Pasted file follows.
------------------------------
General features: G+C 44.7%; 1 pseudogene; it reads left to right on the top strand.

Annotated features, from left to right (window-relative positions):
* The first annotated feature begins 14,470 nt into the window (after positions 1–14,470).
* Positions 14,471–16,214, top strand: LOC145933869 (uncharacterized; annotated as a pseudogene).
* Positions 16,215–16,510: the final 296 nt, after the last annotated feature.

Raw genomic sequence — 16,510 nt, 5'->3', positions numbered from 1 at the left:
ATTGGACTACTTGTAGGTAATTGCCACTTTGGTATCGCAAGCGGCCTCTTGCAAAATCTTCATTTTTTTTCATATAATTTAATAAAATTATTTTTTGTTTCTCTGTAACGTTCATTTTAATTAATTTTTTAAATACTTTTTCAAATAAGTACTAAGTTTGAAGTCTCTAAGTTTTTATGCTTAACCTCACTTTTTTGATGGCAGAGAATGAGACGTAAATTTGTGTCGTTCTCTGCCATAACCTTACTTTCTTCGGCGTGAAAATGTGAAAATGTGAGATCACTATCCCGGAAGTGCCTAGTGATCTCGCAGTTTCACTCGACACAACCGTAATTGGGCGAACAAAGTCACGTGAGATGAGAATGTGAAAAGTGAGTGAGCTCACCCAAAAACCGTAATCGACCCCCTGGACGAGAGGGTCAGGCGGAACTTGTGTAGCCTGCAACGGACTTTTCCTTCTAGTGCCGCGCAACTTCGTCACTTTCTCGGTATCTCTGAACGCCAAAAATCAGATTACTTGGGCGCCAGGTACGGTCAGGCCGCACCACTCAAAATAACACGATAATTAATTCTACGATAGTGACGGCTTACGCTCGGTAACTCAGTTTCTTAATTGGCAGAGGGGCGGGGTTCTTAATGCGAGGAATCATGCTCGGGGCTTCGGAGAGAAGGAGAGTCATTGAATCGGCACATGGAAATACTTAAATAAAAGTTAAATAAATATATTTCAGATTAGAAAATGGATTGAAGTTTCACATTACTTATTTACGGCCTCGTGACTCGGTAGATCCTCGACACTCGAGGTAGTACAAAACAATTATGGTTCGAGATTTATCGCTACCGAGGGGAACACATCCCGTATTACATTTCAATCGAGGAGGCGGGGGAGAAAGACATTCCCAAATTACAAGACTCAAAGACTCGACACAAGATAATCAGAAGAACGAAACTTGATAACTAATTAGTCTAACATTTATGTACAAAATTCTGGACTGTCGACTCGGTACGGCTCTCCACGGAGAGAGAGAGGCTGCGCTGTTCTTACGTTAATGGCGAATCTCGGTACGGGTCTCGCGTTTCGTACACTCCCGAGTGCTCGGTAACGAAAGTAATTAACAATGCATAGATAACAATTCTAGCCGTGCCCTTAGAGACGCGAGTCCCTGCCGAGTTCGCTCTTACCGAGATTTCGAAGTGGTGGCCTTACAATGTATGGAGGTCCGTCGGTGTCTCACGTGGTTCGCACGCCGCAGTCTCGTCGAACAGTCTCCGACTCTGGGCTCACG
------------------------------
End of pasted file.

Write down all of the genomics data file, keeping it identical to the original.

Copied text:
General features: G+C 44.7%; 1 pseudogene; it reads left to right on the top strand.

Annotated features, from left to right (window-relative positions):
* The first annotated feature begins 14,470 nt into the window (after positions 1–14,470).
* Positions 14,471–16,214, top strand: LOC145933869 (uncharacterized; annotated as a pseudogene).
* Positions 16,215–16,510: the final 296 nt, after the last annotated feature.

Raw genomic sequence — 16,510 nt, 5'->3', positions numbered from 1 at the left:
ATTGGACTACTTGTAGGTAATTGCCACTTTGGTATCGCAAGCGGCCTCTTGCAAAATCTTCATTTTTTTTCATATAATTTAATAAAATTATTTTTTGTTTCTCTGTAACGTTCATTTTAATTAATTTTTTAAATACTTTTTCAAATAAGTACTAAGTTTGAAGTCTCTAAGTTTTTATGCTTAACCTCACTTTTTTGATGGCAGAGAATGAGACGTAAATTTGTGTCGTTCTCTGCCATAACCTTACTTTCTTCGGCGTGAAAATGTGAAAATGTGAGATCACTATCCCGGAAGTGCCTAGTGATCTCGCAGTTTCACTCGACACAACCGTAATTGGGCGAACAAAGTCACGTGAGATGAGAATGTGAAAAGTGAGTGAGCTCACCCAAAAACCGTAATCGACCCCCTGGACGAGAGGGTCAGGCGGAACTTGTGTAGCCTGCAACGGACTTTTCCTTCTAGTGCCGCGCAACTTCGTCACTTTCTCGGTATCTCTGAACGCCAAAAATCAGATTACTTGGGCGCCAGGTACGGTCAGGCCGCACCACTCAAAATAACACGATAATTAATTCTACGATAGTGACGGCTTACGCTCGGTAACTCAGTTTCTTAATTGGCAGAGGGGCGGGGTTCTTAATGCGAGGAATCATGCTCGGGGCTTCGGAGAGAAGGAGAGTCATTGAATCGGCACATGGAAATACTTAAATAAAAGTTAAATAAATATATTTCAGATTAGAAAATGGATTGAAGTTTCACATTACTTATTTACGGCCTCGTGACTCGGTAGATCCTCGACACTCGAGGTAGTACAAAACAATTATGGTTCGAGATTTATCGCTACCGAGGGGAACACATCCCGTATTACATTTCAATCGAGGAGGCGGGGGAGAAAGACATTCCCAAATTACAAGACTCAAAGACTCGACACAAGATAATCAGAAGAACGAAACTTGATAACTAATTAGTCTAACATTTATGTACAAAATTCTGGACTGTCGACTCGGTACGGCTCTCCACGGAGAGAGAGAGGCTGCGCTGTTCTTACGTTAATGGCGAATCTCGGTACGGGTCTCGCGTTTCGTACACTCCCGAGTGCTCGGTAACGAAAGTAATTAACAATGCATAGATAACAATTCTAGCCGTGCCCTTAGAGACGCGAGTCCCTGCCGAGTTCGCTCTTACCGAGATTTCGAAGTGGTGGCCTTACAATGTATGGAGGTCCGTCGGTGTCTCACGTGGTTCGCACGCCGCAGTCTCGTCGAACAGTCTCCGACTCTGGGCTCACG